At @HappyOps we have been talking about the importance of honesty in our communications. It sounds like such a simple idea until you begin to think about the daily situations we find ourselves in with friends and family, or while at work. In those situations we might find that actually we tell half the story that isn’t quite right. This article provides some examples of where we might tell innocent “white lies” to oil the wheels of social convention, but we aren’t being 100% honest.
10 Virtuous Actions
The importance of being honest is captured in the 10 Virtuous Actions:
4. No lying or holding back the truth. Always tell the truth.
We talk about the 10 Virtuous Actions in this article:
Let’s talk through a few murky situations that we have talked about at @HappyOps:
1. Business contract negotiations and interactions with work colleagues need to be completely honest. Contracts are legally binding and co-workers need to know that they can trust our word. It might seem murky when we give an opinion based on “business acumen” or “gut feel” – as long as we qualify the statement then we are being honest. One murky distinction is where we might withhold information for a period of time to let things play out – it seems reasonable that we want to be confident about a situation before communicating the problem. A second murkier distinction is where we do not want to “throw somebody under the bus” and place somebody at fault for a bad situation. In this case it might seem reasonable to have a compassionate motivation for our work colleague and we do not want them to be singled out from the team to face punishment.
2. In social conventions, we might make say things that are socially acceptable but not reflective the reality. We might say that we are doing an activity for a socially acceptable reason, but if my flatmate is really in my room to retrieve something then why do they have such a regretful look on their face? We might say that we are not talking about a friend behind their back, but why did the conversation suddenly go quiet?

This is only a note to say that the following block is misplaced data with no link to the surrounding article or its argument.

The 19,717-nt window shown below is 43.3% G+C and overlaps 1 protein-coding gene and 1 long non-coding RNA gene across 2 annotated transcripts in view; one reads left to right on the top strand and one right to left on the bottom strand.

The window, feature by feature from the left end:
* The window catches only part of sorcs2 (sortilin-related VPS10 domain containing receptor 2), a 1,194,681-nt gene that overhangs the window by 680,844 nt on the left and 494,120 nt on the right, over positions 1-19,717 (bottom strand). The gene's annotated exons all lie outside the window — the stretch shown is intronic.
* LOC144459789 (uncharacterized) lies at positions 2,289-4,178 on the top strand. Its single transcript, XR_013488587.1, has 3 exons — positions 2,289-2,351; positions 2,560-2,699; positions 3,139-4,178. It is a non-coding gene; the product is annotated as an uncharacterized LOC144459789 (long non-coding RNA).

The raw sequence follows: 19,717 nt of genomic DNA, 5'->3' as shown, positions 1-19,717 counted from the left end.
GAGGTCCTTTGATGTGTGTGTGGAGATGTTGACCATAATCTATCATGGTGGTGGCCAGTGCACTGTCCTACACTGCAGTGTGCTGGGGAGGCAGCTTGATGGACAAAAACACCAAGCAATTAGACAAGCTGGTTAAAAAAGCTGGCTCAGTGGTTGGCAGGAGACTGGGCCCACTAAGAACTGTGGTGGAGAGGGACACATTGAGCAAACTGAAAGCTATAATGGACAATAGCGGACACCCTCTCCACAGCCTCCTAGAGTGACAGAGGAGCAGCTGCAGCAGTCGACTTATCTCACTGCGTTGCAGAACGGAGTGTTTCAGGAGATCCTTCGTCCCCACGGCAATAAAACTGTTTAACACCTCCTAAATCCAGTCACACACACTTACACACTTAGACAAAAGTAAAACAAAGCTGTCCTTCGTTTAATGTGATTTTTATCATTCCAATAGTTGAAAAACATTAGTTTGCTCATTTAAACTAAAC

3. Kids are a difficult example. Sometimes we might lie to kids be because we would prefer to avoid a difficult situation. For example, we might lie to avoid eating pizza for the third dinner in a row. Maybe an honest answer would be difficult and create tension, but we would avoid unnecessarily lying to our children.
It is reasonable to withhold a lot of the realities of the adult world away from kids. For one parent currently going through a divorce we gave them to never discuss the following with their kid:
- Never criticize or speak badly of your ex-partner or their partners in front of the child, even if those adults have behaved badly.
- Never have adult conversations in front of your kid, such as the division of assets or about money in general.
- Never use your kid to deliver messages to your ex-partner. Communicate with your ex-partner yourself.
The important thing is this: try your best to be honest every day. Sometimes we not be completely honest because we have compassion for our coworkers or we are protecting our kids. Just thinking more about the words we say can lead to positive insight because we must think about the reality of a situation.